Yet, the role of children is to learn and grow to be independent. Children must spread their wings, so they can function as their own adults and parents one day (and hopefully before they are 33 and still living in mom and dad’s house)!


Yet to a parent, a child is always their child, no matter how big, smart, or successful they are (and even when, G-d willing, they surpass their parents in height, good looks, and achievements).


My father used to say, “Blood is thicker than water,” meaning that it’s a harsh world out there and the family always needs to stick together.


As children of Holocaust survivors, I learned that we can’t stray to far (or far at all) from either our religion or family, because otherwise, “We let Hitler win.”


We grew up living next to my grandparents (1 block away) and later in life, we always lived right near my parents as well. 


I watched TV and ate salami sandwiches with my grandmother and doted over my grandfather who sat on the bimah in his big chair as the president of our then struggling synagogue in Manhattan. 


Similarly, my parents were like surrogate parents to my own children and regularly babysat, picked the kids up from school/camp, made Sabbath meals, and happily spent time with them doing whatever. 


My parents were always there to advise, guide, lend a hand and support…no matter the cost to them, as my father used to say, “I would go through fire for my family” and this–his devotion and integrity–I knew was the utter truth. 


In turn, I tried to be a good son and although I disagreed and fought with my parents (mostly my dad) on many issues (often religious and sometimes politics as remember them), I knew they loved me dearly and I them.


As my dear parents are now gone, and I have become (slightly) a helicopter parent myself with forever worries about how my kids are doing, I know that they need to be independent–and that (more than) sometimes means making mistakes or falling down, and hopefully getting right back up again on their feet.


It is hard to learn that as parents, in many cases, we are just spectators–not that we know everything, we don’t, but the maternal and paternal instinct is to safeguard our children whom we love and adore. 


Kids need three things to individuate successfully: stability, consistency, and safety. Absent those, you run the risk of unhealthy knotted bonding and stunted separation anxiety.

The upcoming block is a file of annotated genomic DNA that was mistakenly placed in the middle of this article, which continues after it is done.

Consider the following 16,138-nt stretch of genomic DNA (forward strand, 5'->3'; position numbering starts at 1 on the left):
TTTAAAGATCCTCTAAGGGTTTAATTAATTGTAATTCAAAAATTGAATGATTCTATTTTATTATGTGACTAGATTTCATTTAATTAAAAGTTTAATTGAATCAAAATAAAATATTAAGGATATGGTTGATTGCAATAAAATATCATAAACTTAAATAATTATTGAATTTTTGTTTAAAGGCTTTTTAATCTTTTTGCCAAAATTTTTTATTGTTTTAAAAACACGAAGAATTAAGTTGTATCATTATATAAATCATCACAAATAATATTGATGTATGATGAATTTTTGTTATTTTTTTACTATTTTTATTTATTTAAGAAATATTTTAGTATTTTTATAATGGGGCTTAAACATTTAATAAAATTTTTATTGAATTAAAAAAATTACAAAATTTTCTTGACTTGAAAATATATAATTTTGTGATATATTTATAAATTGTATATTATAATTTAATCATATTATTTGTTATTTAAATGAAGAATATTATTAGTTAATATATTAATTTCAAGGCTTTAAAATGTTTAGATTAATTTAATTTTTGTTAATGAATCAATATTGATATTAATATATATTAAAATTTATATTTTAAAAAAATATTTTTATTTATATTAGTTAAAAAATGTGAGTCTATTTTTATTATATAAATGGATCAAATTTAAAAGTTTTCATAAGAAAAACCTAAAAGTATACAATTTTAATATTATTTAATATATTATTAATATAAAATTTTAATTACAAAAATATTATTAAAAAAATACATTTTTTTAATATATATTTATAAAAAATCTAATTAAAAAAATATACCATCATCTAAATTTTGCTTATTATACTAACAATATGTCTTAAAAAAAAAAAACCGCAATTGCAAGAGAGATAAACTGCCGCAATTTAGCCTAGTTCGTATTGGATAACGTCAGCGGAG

Everyone needs to lead their own lives–we really only have one life to live. Yet, as family, we are very much the foundation and part of their inner strength for everything that follows from their determination, hard work, and blessings from Above. 


For parents and children, it is critical to balance the need for healthy separation and independence with love and bonding that is timeless.


We have to “let go and let G-d” and let our Children. 


The parents are the past and the children are the future, but we mean everything to each other. 😉


(Source Photo: Andy Blumenthal)

The Fisherman

The Fisherman
I took this photo yesterday of this man standing on the bank and fishing. 



I was out in the water in a kayak enjoying the beautiful surroundings. 



I paddled over near to the fisherman, but not so close as to scare away his catch. 



It was hot and very sunny out on the water–there was only a little shade near the bank of the pond–and I frequently had to wipe my forehead beading with sweat under the open sun.



But it was nice to just be out there–on the water, surrounded by the greenery, the sun overhead, some birds and frogs about, and a even a little breeze shimmering over the the water. 



Even better than paddling itself, is just stopping, sort of sitting back, and just listening to the silence, breathing in the nature, and letting everything else just go for a little while. 



One with nature, one with G-d, and feeling integrated myself. 😉



(Source Photo: Andy Blumenthal)